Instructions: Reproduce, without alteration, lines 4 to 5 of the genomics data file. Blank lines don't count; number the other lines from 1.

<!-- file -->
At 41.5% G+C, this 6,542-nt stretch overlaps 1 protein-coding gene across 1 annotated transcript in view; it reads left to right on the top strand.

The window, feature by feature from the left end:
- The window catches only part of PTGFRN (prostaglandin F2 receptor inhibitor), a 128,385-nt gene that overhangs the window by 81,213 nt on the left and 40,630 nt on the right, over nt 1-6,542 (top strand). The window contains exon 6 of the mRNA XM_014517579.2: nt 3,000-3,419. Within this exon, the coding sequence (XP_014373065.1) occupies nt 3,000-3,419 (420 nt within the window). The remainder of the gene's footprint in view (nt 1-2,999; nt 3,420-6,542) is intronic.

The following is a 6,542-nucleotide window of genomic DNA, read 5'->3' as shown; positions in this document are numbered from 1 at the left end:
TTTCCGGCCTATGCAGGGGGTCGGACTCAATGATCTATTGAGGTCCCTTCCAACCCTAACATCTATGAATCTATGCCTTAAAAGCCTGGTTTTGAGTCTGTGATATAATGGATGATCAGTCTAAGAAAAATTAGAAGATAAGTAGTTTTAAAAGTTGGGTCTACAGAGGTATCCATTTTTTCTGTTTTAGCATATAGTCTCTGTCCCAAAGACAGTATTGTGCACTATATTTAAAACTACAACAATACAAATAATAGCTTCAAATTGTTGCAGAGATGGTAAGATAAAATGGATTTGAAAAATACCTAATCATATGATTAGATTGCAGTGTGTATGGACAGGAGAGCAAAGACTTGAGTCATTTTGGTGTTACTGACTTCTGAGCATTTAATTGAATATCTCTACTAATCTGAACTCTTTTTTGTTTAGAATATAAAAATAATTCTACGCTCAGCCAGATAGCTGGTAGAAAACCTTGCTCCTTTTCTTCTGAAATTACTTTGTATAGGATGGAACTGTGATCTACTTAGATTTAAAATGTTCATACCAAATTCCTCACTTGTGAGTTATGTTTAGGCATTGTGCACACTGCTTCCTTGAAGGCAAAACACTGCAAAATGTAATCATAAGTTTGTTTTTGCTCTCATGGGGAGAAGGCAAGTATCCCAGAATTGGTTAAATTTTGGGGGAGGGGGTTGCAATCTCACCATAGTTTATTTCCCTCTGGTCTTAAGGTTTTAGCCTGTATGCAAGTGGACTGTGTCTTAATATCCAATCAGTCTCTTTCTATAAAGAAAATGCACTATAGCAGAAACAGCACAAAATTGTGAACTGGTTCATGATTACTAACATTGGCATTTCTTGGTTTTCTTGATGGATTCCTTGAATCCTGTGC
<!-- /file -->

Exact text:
The following is a 6,542-nucleotide window of genomic DNA, read 5'->3' as shown; positions in this document are numbered from 1 at the left end:
TTTCCGGCCTATGCAGGGGGTCGGACTCAATGATCTATTGAGGTCCCTTCCAACCCTAACATCTATGAATCTATGCCTTAAAAGCCTGGTTTTGAGTCTGTGATATAATGGATGATCAGTCTAAGAAAAATTAGAAGATAAGTAGTTTTAAAAGTTGGGTCTACAGAGGTATCCATTTTTTCTGTTTTAGCATATAGTCTCTGTCCCAAAGACAGTATTGTGCACTATATTTAAAACTACAACAATACAAATAATAGCTTCAAATTGTTGCAGAGATGGTAAGATAAAATGGATTTGAAAAATACCTAATCATATGATTAGATTGCAGTGTGTATGGACAGGAGAGCAAAGACTTGAGTCATTTTGGTGTTACTGACTTCTGAGCATTTAATTGAATATCTCTACTAATCTGAACTCTTTTTTGTTTAGAATATAAAAATAATTCTACGCTCAGCCAGATAGCTGGTAGAAAACCTTGCTCCTTTTCTTCTGAAATTACTTTGTATAGGATGGAACTGTGATCTACTTAGATTTAAAATGTTCATACCAAATTCCTCACTTGTGAGTTATGTTTAGGCATTGTGCACACTGCTTCCTTGAAGGCAAAACACTGCAAAATGTAATCATAAGTTTGTTTTTGCTCTCATGGGGAGAAGGCAAGTATCCCAGAATTGGTTAAATTTTGGGGGAGGGGGTTGCAATCTCACCATAGTTTATTTCCCTCTGGTCTTAAGGTTTTAGCCTGTATGCAAGTGGACTGTGTCTTAATATCCAATCAGTCTCTTTCTATAAAGAAAATGCACTATAGCAGAAACAGCACAAAATTGTGAACTGGTTCATGATTACTAACATTGGCATTTCTTGGTTTTCTTGATGGATTCCTTGAATCCTGTGC